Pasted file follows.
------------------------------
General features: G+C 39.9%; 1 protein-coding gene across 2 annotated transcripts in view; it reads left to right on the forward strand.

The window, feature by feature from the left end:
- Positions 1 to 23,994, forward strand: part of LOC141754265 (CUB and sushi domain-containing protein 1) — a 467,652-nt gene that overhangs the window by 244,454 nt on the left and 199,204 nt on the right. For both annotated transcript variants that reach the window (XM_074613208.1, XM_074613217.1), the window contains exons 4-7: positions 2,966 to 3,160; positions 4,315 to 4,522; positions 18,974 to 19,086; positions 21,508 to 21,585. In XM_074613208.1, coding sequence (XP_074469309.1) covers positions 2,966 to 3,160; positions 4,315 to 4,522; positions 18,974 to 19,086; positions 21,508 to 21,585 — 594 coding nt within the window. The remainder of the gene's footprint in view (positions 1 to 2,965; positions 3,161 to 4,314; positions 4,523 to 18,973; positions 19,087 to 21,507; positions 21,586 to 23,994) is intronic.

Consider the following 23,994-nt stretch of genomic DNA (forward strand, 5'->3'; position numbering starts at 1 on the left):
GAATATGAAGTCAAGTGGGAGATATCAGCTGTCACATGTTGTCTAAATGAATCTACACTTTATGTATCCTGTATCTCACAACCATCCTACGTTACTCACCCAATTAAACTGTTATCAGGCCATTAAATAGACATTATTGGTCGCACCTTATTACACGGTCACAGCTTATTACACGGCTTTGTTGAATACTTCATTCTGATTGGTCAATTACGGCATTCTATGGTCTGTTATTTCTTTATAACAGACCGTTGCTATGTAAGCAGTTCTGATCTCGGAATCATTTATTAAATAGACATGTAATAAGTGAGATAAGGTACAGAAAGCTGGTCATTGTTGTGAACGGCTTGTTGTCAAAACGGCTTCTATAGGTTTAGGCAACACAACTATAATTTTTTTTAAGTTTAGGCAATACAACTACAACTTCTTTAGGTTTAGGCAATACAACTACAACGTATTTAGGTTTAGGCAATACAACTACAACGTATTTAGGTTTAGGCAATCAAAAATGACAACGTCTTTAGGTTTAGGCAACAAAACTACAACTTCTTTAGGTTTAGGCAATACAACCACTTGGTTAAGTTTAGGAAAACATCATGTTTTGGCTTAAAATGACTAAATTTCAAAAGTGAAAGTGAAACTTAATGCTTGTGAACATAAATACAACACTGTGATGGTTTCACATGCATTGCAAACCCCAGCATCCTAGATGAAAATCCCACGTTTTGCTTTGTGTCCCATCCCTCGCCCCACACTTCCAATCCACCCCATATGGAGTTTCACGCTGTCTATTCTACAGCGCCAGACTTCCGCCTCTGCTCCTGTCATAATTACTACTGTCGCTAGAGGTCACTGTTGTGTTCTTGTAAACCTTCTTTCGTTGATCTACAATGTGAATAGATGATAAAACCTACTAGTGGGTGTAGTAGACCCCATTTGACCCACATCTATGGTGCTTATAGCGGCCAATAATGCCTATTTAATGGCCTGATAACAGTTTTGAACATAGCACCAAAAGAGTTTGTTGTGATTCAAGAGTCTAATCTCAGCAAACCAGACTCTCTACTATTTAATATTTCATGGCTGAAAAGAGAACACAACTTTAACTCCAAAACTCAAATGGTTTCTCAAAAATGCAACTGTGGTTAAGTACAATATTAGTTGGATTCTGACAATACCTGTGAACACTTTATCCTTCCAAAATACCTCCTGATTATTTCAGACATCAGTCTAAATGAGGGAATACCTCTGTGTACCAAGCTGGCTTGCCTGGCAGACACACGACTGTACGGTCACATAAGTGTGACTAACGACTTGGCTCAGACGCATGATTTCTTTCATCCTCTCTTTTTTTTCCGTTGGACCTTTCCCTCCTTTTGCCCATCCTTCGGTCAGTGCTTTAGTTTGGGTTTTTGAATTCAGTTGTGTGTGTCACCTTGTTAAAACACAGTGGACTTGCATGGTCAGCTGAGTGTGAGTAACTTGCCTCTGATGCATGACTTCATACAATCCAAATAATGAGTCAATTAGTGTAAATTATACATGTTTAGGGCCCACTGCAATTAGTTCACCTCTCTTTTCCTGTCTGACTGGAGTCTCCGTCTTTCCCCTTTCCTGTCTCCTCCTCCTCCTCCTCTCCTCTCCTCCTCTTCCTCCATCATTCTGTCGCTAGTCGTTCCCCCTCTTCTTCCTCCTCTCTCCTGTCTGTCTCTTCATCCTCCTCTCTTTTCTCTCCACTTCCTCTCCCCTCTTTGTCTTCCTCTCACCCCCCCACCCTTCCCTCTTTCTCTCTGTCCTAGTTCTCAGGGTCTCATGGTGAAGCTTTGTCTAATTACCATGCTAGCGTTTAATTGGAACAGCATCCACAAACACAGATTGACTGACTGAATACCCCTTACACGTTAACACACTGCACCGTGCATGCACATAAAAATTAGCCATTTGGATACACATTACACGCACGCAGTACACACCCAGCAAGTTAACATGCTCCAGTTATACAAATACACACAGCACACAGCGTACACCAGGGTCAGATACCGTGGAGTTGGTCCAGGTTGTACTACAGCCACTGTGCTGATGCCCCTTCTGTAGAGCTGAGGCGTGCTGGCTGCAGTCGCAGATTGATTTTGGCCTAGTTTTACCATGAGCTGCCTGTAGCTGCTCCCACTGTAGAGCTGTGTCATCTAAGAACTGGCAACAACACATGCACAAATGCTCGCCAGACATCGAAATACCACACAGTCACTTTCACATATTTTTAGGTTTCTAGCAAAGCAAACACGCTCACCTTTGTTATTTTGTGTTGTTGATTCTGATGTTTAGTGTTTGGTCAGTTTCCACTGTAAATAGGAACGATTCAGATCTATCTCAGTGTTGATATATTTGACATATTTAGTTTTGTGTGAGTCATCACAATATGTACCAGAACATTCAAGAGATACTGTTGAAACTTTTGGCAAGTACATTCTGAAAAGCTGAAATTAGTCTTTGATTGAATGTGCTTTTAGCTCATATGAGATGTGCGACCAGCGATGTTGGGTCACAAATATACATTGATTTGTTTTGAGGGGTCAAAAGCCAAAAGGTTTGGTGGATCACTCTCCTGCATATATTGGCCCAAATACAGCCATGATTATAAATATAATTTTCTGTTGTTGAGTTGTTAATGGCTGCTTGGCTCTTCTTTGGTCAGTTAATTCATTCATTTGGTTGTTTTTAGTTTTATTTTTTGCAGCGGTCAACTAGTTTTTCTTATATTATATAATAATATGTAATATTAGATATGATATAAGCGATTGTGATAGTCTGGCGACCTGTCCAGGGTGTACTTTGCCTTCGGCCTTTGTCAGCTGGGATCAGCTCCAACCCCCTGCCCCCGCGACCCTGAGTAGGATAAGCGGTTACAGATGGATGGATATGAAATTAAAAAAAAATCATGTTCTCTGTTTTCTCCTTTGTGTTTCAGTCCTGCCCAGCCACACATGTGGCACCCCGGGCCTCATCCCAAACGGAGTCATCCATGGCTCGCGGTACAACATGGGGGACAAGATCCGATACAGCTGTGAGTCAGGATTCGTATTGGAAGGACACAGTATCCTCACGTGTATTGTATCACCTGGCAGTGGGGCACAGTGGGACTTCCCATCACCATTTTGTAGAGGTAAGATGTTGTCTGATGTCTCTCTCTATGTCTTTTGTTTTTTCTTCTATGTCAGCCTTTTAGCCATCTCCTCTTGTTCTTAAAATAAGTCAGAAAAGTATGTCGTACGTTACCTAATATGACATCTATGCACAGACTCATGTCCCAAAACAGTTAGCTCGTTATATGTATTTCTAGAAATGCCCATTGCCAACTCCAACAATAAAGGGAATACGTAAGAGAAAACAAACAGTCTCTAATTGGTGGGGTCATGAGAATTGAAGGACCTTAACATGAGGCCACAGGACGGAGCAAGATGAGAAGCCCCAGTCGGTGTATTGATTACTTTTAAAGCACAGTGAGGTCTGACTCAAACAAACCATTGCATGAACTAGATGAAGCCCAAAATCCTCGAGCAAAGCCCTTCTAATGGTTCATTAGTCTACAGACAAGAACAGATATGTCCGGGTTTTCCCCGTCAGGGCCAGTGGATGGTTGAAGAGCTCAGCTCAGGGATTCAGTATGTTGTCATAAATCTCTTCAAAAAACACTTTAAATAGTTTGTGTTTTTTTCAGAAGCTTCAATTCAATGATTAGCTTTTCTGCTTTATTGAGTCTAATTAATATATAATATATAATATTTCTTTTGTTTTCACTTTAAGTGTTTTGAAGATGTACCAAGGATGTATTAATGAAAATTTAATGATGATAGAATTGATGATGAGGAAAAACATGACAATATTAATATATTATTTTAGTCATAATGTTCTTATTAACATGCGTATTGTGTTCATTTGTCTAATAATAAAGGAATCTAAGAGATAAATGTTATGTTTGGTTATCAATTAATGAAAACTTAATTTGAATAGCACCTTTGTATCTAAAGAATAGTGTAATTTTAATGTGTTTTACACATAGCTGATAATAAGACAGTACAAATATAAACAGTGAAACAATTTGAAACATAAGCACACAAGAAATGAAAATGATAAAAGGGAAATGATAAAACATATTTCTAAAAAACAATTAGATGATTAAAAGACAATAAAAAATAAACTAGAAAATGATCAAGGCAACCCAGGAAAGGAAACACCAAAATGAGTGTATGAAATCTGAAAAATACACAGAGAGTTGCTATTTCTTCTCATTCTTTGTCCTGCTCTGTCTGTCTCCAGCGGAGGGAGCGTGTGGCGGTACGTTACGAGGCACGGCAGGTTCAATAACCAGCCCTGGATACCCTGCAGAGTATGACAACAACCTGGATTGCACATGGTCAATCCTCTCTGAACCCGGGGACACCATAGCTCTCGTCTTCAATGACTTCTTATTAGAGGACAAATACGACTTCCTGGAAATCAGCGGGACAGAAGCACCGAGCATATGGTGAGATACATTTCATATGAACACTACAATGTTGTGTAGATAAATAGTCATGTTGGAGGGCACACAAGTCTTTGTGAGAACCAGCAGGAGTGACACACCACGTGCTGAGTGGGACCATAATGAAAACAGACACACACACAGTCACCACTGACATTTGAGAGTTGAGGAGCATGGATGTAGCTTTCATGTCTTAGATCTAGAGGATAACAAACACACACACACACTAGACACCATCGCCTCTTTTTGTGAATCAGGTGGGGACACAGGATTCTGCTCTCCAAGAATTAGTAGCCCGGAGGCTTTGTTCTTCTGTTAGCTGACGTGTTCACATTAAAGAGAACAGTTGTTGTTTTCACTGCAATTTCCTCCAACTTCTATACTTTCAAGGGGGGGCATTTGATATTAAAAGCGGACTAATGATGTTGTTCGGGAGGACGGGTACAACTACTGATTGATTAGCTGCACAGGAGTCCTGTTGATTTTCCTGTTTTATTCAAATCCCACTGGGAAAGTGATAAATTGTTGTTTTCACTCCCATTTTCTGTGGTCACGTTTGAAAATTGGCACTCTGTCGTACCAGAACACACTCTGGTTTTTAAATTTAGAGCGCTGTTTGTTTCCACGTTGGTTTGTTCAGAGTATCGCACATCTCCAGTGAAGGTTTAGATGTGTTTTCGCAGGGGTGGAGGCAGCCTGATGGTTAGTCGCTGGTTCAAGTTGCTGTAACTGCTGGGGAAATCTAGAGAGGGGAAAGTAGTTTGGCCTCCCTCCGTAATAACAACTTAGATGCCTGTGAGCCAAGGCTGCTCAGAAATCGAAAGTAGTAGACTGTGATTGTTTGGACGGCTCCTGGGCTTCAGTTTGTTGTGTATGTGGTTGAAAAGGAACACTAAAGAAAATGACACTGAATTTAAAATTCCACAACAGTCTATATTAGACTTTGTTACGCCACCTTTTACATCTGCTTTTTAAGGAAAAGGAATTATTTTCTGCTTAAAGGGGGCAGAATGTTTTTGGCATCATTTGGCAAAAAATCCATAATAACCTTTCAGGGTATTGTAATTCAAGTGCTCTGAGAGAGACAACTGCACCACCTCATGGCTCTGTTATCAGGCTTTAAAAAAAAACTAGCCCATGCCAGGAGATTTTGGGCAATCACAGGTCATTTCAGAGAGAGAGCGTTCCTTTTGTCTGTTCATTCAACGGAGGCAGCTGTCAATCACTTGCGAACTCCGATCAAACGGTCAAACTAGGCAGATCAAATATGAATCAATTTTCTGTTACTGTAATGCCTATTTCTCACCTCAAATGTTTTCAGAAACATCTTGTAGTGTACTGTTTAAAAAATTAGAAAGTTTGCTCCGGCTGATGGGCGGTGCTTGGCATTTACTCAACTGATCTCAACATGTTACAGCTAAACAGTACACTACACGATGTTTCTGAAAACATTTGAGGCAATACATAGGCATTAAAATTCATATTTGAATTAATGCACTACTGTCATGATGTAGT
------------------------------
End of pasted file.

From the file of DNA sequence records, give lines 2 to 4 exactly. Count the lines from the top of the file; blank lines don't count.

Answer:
The window, feature by feature from the left end:
- Positions 1 to 23,994, forward strand: part of LOC141754265 (CUB and sushi domain-containing protein 1) — a 467,652-nt gene that overhangs the window by 244,454 nt on the left and 199,204 nt on the right. For both annotated transcript variants that reach the window (XM_074613208.1, XM_074613217.1), the window contains exons 4-7: positions 2,966 to 3,160; positions 4,315 to 4,522; positions 18,974 to 19,086; positions 21,508 to 21,585. In XM_074613208.1, coding sequence (XP_074469309.1) covers positions 2,966 to 3,160; positions 4,315 to 4,522; positions 18,974 to 19,086; positions 21,508 to 21,585 — 594 coding nt within the window. The remainder of the gene's footprint in view (positions 1 to 2,965; positions 3,161 to 4,314; positions 4,523 to 18,973; positions 19,087 to 21,507; positions 21,586 to 23,994) is intronic.

Consider the following 23,994-nt stretch of genomic DNA (forward strand, 5'->3'; position numbering starts at 1 on the left):